The Valkyrie features all the bells and whistles one would expect from a full custom shop gun. The butt of the pistol has been rounded, to further help concealment. I have larger than normal hands, but still had no issues with acquiring a normal grip on the gun. The front strap and main spring housing have been checkered at 25 LPI, which provides a firm but gentle purchase. The grips are G10, cut with a block type pattern. They are both beautiful and functional. They are textured just enough to hold onto your palms, but not so grabby as to hold your clothing and print your gun. The beavertail safety is extended, which I feel is a must on a 1911. Not once in my shooting of the Valkyrie did I get the much-hated trigger that won’t pull. The trigger itself is a medium size trigger, making the gun usable for a variety of hand sizes. The trigger features the slightest bit of take-up, and then breaks smoothly at 4 pounds. This is obviously not as light as you can make a 1911 trigger, but it is a pretty good balance in a carry gun, and most people are going to be very happy with this set-up.

Rounding out the features on the lower half of the gun, the Valkyrie comes with a classic ring-style Commander hammer. This is a really nice touch, and it adds to the elegant look of the gun.

While Dan Wesson may have made its name with revolvers, today it is known primarily for its high-quality 1911 pistols like the Valkyrie.

The slide is tight, but not overly so. It takes a little pressure to get it moving, but once you do, it feels like ball bearings moving on glass. It is as smooth as the day is long. The barrel has been ball end mill cut, adding a very different look to the pistol. The front of the pistol also features “carry cuts” that reduce the slide overall width and provide a Hi Power look. The barrel feels like a hybrid bull barrel. It is still held in place by a barrel bushing, but is slightly bulged at the end. The sights are Trijicon, with the front a Novak-style snag free shape. The rear features a shelf built in to facilitate one hand manipulations. Instead of a three-dot style, these tritium sights are a “Straight 8” configuration. The big dot in the front goes on top of the little dot in the rear, which for night shooting is a very fast acquisition.

Takedown is classic 1911, with a few surprises. Not surprises in the steps you have to take, but with what you find. First, the gun is built to very tight tolerances. Lining up the slide stop to remove it is an exacting affair. It takes very little pressure to get it out once you do, but it has to be precise. A big surprise to me, the notch in the slide stop didn’t hang on the ball detent from the safety plunger tube, even though this is a new out of the box gun. I have owned dozens of 1911s, some very high quality, and they all snagged here the first 50 or so times you dissembled them. Third, this gun features a non full-length guide rod, the way John Moses Browning ( peace be upon him) intended. That is quite shocking for a pistol in this price point, but it tells me the engineers are very much paying attention. Most shooters think a full length guide rod adds to reliability, which it does not. I bet Dan Wesson hears about this from an uninformed gaggle of internet commandos, but points to them for sticking to a winning design.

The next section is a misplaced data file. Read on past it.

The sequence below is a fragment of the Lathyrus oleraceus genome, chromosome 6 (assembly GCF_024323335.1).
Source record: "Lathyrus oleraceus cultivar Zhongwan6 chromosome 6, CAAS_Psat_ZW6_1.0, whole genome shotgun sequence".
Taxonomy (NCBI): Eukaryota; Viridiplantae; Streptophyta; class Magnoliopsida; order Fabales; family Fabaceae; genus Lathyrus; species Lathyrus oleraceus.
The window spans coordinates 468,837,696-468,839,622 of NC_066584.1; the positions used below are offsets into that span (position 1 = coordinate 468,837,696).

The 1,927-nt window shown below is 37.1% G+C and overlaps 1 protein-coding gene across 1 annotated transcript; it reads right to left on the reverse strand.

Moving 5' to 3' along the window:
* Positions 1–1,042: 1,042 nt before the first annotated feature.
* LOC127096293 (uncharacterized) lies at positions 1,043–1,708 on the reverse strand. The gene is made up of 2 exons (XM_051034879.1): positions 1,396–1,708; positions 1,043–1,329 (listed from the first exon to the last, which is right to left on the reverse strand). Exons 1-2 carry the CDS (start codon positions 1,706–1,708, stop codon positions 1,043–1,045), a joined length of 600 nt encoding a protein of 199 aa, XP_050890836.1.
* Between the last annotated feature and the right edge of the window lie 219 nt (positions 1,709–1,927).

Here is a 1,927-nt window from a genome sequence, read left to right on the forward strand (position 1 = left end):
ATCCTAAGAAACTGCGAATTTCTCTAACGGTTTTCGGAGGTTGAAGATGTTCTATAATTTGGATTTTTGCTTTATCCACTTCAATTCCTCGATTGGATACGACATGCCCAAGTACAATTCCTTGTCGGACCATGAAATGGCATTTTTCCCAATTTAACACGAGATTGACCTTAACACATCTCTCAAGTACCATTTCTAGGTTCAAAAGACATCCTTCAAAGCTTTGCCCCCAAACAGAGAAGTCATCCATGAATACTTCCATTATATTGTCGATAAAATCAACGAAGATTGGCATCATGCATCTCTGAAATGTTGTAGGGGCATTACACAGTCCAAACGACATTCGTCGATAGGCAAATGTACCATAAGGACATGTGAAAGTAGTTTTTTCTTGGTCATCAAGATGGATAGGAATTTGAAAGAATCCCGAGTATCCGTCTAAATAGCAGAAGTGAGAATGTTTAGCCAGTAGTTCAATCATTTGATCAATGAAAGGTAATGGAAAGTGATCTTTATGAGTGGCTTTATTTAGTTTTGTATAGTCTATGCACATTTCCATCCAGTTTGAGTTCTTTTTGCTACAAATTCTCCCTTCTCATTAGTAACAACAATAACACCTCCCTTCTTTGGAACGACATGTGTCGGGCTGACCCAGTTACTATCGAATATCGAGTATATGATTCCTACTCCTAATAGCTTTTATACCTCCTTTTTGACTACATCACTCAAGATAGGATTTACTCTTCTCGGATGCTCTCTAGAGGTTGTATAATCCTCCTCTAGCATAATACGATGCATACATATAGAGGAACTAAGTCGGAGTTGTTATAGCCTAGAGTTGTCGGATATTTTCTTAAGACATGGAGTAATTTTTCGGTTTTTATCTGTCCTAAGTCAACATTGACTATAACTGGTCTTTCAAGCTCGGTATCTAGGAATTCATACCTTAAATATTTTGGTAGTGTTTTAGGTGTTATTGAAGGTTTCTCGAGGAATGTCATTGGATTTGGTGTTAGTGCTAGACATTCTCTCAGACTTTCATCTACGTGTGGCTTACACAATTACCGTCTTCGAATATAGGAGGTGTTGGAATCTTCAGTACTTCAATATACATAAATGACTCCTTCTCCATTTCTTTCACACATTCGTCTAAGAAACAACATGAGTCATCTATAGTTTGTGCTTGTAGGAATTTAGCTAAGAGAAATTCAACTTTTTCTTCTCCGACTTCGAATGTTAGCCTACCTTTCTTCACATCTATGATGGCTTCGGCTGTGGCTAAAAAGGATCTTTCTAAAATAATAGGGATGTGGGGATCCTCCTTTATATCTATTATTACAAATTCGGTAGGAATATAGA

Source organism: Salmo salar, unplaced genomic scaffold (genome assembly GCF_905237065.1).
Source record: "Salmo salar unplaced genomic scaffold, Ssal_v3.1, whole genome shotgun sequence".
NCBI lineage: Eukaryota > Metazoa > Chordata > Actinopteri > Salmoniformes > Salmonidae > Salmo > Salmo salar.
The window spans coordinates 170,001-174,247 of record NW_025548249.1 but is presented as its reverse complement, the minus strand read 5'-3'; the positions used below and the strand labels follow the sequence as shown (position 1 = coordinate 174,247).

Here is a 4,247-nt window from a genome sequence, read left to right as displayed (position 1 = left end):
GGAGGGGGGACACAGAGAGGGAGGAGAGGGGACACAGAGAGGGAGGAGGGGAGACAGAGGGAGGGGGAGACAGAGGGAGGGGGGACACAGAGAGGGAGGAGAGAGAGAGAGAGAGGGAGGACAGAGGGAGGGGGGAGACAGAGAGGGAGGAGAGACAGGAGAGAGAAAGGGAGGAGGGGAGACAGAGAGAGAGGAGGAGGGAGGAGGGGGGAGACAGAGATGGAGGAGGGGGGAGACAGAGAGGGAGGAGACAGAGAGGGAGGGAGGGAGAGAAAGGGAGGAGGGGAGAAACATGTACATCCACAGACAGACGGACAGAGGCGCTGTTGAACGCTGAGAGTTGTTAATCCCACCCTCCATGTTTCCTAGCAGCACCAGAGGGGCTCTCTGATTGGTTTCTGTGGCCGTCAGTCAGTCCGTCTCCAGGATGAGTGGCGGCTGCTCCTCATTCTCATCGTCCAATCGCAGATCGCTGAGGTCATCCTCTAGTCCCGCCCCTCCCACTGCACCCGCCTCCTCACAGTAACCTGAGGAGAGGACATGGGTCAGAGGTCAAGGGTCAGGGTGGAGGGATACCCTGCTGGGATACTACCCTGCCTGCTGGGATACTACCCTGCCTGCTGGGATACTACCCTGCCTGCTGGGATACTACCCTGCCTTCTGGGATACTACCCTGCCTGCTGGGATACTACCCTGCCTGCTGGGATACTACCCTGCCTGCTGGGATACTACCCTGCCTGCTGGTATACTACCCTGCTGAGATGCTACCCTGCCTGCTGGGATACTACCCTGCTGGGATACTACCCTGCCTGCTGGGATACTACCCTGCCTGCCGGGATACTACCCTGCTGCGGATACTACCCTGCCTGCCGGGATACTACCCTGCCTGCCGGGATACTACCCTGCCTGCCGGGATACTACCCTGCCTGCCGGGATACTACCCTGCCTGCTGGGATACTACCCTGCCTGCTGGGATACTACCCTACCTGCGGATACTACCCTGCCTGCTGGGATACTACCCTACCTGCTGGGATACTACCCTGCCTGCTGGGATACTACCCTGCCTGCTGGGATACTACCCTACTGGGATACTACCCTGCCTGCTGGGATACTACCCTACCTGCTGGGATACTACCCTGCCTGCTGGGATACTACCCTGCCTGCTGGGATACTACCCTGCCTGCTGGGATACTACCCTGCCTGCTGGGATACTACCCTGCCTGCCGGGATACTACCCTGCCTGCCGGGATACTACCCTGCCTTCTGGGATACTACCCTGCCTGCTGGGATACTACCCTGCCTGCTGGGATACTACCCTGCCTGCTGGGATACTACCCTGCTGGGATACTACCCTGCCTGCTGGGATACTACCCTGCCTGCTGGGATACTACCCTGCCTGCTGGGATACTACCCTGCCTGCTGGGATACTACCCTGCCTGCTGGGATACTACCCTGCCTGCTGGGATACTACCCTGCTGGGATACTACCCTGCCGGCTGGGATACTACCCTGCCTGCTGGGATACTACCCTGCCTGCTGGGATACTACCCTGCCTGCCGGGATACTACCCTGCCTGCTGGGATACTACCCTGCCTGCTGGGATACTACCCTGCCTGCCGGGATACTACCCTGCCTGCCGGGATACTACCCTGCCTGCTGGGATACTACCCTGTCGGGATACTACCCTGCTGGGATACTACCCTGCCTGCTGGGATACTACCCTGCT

The Silverback .45 ACP pistol is a two-tone tackdriver with adjustable sights.


The Silverback is currently the only two-tone 1911 in the Dan Wesson line up. It is a full-sized 1911 featuring a stainless steel slide, with the flats polished to a mirror-like finish. It is built to the same demanding tolerances as the flagship Valor series, and shares many features with its smaller Valkyrie cousin.

The author was shocked by the accuracy of the Silverback and had a hard time returning the pistol when the evaluation was over.


  • Chambering: .45 ACP
  • Barrel: 5 inches
  • OA Length: 8.75 inches
  • Weight: 40.8 ounces
  • Frame: Steel
  • Grips: Micarta
  • Sights: Tritium, 3 dot, adjustable
  • Finish: Brushed stainless/ Duty black nitride
  • Capacity: 8+1